10 Insights: A First Look at The New Intelligent Enterprise Survey
How are organizations attempting to compete on their ability to capture, analyze and act on information?
How do you win with data and analytics?
MIT Sloan Management Review conducted a global survey of nearly 3,000 executives to learn how
they’re turning the data deluge and analytics into competitive advantage–or trying to, anyway. The
major comprehensive analysis is still to come, but in these two companion articles (“10 Insights” and
“10 Data Points”), readers will find an early snapshot of how managers are answering the most important
question organizations face.
To answer that question, SMR has teamed with the IBM Institute for Business Value to build a new
innovation hub and research program called “The New Intelligent Enterprise.”
Through the SMR and IBM IBV collaboration, The New Intelligent Enterprise aims to help managers
understand how they can capitalize on the ways that information and analytics are changing the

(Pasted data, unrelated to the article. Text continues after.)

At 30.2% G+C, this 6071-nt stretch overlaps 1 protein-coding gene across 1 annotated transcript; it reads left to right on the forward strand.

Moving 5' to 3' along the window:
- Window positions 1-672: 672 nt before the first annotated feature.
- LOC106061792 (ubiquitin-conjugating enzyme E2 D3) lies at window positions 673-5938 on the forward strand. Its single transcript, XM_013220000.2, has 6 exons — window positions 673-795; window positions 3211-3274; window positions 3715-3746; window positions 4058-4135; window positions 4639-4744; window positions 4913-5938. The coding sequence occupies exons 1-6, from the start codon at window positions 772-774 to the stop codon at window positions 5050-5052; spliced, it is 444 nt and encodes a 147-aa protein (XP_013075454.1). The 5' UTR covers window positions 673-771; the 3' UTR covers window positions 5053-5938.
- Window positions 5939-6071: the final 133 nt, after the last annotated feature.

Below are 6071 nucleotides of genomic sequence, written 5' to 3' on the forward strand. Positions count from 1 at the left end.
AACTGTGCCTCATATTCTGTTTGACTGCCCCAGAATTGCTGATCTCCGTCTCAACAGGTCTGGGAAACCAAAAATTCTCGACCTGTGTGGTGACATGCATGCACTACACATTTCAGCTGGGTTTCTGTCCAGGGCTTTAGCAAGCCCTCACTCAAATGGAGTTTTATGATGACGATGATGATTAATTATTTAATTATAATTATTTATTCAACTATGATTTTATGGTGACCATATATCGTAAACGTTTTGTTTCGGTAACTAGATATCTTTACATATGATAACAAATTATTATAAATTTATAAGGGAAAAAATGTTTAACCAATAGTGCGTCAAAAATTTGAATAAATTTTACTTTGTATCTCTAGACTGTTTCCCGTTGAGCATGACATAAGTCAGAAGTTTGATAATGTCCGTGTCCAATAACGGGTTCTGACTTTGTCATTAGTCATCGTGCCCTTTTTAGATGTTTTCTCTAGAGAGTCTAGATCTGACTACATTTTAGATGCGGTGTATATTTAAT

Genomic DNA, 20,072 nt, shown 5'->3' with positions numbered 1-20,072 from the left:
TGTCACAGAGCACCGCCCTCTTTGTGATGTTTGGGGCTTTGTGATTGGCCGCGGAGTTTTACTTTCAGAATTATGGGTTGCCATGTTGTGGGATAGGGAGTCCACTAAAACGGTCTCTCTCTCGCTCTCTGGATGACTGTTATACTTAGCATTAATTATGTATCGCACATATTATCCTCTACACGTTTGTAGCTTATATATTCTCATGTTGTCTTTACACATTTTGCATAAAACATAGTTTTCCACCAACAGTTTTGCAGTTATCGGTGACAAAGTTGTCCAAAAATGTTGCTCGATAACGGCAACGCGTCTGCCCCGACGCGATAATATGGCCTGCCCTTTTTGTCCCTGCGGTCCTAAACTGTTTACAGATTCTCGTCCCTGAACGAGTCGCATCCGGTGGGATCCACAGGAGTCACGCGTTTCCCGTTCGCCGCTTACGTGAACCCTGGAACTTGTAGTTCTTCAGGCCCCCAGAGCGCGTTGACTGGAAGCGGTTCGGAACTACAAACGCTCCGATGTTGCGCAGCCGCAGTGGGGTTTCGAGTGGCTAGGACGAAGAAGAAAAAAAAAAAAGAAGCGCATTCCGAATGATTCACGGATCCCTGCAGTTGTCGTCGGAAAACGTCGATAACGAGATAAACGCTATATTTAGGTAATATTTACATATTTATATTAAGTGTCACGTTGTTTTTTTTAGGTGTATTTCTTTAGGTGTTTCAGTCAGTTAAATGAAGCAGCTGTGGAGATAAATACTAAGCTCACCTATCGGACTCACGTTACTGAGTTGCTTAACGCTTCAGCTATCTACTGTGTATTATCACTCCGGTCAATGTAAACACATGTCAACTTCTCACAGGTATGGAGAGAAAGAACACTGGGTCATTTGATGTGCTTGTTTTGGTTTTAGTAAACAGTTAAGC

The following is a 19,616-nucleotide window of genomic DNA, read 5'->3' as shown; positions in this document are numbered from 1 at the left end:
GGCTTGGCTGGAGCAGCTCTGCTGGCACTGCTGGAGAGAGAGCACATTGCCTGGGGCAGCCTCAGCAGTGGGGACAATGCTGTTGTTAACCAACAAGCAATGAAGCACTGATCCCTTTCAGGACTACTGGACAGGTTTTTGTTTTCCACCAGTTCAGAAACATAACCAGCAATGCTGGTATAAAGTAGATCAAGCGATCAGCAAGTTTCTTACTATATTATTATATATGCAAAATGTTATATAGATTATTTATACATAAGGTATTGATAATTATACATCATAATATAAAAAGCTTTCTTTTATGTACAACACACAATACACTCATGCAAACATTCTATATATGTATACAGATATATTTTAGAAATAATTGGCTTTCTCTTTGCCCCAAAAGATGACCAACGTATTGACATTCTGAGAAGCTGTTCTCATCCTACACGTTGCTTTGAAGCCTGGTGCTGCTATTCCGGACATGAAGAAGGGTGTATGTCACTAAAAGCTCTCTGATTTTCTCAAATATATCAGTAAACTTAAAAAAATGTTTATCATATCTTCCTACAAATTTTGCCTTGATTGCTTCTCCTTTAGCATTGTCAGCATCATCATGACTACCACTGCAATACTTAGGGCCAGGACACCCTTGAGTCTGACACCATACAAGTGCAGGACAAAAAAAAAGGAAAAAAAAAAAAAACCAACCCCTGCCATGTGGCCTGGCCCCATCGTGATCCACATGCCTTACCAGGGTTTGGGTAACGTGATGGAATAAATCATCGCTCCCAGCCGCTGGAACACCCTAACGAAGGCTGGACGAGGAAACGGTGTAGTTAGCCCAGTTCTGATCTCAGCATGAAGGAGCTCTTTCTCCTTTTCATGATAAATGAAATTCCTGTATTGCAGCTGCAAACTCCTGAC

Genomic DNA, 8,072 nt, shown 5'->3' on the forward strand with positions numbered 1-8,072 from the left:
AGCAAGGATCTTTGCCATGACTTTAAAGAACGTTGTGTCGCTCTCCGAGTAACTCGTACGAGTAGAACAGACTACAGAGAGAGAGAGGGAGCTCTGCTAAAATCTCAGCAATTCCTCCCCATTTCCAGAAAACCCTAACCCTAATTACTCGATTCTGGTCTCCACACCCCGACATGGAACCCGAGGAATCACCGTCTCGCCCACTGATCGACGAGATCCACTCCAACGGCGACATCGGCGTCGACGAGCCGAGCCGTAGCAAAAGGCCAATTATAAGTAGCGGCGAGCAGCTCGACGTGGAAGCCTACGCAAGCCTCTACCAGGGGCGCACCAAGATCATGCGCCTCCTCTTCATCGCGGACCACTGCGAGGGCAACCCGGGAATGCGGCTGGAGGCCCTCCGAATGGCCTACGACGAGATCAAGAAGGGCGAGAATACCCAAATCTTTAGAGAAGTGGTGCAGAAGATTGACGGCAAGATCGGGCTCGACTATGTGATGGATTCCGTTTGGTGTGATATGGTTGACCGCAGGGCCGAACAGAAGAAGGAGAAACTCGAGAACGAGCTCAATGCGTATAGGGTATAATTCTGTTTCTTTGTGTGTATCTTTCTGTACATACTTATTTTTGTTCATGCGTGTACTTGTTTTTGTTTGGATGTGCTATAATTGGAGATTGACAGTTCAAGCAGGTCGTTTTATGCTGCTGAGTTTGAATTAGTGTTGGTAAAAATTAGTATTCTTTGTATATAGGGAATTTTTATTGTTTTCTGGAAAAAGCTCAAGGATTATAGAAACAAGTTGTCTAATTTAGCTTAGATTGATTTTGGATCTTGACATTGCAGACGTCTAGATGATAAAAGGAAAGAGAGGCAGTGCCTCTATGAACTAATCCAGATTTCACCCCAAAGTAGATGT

competitive landscape. What threats and opportunities will companies face? What new business models,
organizational approaches, competitive strategies, work processes and leadership methods will emerge?
How will the best organizations reinvent themselves to use technology and analytics to achieve novel
competitive advantage? How will they learn not only to be smarter, but to act smarter?
This article reveals preliminary results from the first annual New Intelligent Enterprise Survey. The
responding executives told us about their top management goals, their uses (and misuses) of information
and analytics as they attacked those goals, and the management practices in play in their organizations.
Among the findings discussed:
- Innovation is identified by executives as their organizations’ primary business goal–significantly
ahead of “growing revenue,” “reducing costs” and “acquiring customers.”
- A strong correlation appeared linking an organization’s analytics sophistication and its likelihood of
outperforming its industry competitors.
- Analytics methods are evolving to include more advanced techniques, and especially more visual presentation and simulation “to bring information alive.”
- Far from being a mainly technological phenomenon, The New Intelligent Enterprise requires significant
changes to corporate culture and the nurturing of new kinds of talent, if it is to succeed.